RENO, Nev. - Federal prosecutors brought trumped up charges against a Hollywood associate of "Girls Gone Wild" creator Joe Francis, two ex-sheriff's deputies and a jail worker to pressure them to implicate Francis in an alleged bribery scandal, a lawyer said.
Attorney David Houston said Francis, his client, was targeted by the FBI after Washoe County Sheriff Mike Haley told federal agents that his internal probe turned up allegations of misconduct at the end of 2007.
Francis was awaiting trial for nearly a year on U.S. tax evasion charges in Reno in 2007.
Prosecutors accuse Francis associate Aaron Weinstein, a video and marketing executive, of bribing the law enforcement officials, including former deputy Michon Mills, with money and gifts that included a Cartier watch and Oakland Raiders tickets in exchange for preferential treatment for Francis.
"The indictment of both Alan Weinstein and Michon Mills, in my opinion, is simply based on the government's attempts to pressure people into making false statements to possibly implicate Mr. Francis in something he has not done and neither have any of the people charged," Houston told The Associated Press.
Greg Brower, U.S. attorney for Nevada, said Sunday "we're going to let the facts come to light as the case moves through the system."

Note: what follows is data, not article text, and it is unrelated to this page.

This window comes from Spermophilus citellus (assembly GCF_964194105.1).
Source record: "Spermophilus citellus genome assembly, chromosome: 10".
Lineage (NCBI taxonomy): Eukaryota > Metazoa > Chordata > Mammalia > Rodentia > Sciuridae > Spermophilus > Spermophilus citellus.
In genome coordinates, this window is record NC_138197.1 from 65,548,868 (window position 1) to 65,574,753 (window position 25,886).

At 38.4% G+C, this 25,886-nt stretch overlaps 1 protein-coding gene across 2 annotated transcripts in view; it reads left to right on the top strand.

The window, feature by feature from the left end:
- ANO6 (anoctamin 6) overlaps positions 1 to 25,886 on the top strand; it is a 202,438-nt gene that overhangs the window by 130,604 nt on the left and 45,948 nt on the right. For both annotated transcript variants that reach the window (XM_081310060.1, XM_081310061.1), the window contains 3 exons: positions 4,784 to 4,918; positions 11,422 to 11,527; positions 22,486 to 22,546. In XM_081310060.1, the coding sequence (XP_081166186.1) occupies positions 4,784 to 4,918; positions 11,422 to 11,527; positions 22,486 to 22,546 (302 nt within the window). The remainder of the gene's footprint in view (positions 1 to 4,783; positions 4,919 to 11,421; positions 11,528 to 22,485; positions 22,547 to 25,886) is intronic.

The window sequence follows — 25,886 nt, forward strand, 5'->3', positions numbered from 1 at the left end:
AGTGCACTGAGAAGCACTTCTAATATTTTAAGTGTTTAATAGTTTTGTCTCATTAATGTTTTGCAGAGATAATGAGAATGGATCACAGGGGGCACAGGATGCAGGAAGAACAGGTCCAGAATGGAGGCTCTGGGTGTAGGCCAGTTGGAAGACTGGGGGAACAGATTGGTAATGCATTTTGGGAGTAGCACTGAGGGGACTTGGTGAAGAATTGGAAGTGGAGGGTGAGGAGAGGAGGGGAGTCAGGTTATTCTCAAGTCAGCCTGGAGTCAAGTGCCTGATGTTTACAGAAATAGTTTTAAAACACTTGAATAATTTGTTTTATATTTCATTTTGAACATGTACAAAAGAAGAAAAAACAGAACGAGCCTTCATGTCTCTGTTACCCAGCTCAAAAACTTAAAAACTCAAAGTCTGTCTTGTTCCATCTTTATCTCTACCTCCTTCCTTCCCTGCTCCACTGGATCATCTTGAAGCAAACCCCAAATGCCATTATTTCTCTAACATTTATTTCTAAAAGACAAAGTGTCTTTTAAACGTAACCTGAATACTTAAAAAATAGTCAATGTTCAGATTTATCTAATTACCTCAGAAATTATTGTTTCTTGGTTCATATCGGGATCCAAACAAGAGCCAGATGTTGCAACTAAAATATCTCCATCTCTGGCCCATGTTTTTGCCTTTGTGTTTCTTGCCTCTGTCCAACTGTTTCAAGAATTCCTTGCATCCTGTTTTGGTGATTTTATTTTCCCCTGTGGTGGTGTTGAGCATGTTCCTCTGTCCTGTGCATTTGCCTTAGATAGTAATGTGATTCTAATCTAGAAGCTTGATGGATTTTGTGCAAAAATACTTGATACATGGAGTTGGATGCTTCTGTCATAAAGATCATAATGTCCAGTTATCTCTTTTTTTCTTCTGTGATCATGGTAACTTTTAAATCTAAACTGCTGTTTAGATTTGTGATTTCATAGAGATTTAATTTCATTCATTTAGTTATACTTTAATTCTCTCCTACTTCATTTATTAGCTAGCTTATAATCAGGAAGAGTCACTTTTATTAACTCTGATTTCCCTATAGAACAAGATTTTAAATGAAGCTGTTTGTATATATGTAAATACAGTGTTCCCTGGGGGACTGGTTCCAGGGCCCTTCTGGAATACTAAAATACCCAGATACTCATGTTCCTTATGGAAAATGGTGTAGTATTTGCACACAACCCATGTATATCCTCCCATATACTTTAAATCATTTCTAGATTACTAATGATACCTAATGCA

Haley referred all inquiries to the FBI and U.S. attorney. He said his department began an internal investigation in November 2007.
Francis has not been charged in the scheme disclosed Friday in a grand jury indictment of Weinstein and the 39-year-old Mills of Carson City.
Francis first drew the legal wrath of authorities in Panama City, Fla., in 2003 when he filmed underage girls baring their breasts and in other sexually provocative poses during spring break. He's awaiting trial on the tax charges in U.S. District Court in Los Angeles.
Weinstein, 45, of Woodland Hills, Calif., is listed as an executive producer on some of the soft porn mogul's projects. He's charged with three counts of trying to bribe a public official. Mills and two others are accused of accepting bribes. One ex-deputy has pleaded guilty to the charge.
The indictment accuses Weinstein of giving Mills the watch valued at $4,500 and a $5,000 Saks Fifth Avenue department store gift card. It said that in return, she helped provide special benefits for Francis, including making sure he had "almost unrestrained access to telephones."
Houston said Mills did not receive a gift card. He said Weinstein gave Mills the watch during a November 2007 dinner in Reno at a time Mills no longer was overseeing Francis at the jail.
It was presented as a Christmas gift - "in a plastic box in a 7-Eleven bag" - which she opened ahead of time and returned to Weinstein when she learned its value, Houston said.
"She did not feel that she and Alan Weinstein enjoyed the kind of relationship where the watch would be an appropriate gift," he said.
Houston is not representing Weinstein or Mills but said he had consulted with them about the allegations. He said they have not yet obtained legal counsel.
Because of his notoriety, Francis was housed mostly in a "special needs unit" where mental health subjects and others are segregated from the general inmate population, Houston said.
"There are no restrictions on use of the phone for any of those inmates," he said. "Anything and everything that happened with Joe Francis in that jail was checked up and down the chain of command by everyone in control, from captains to ... the sheriff."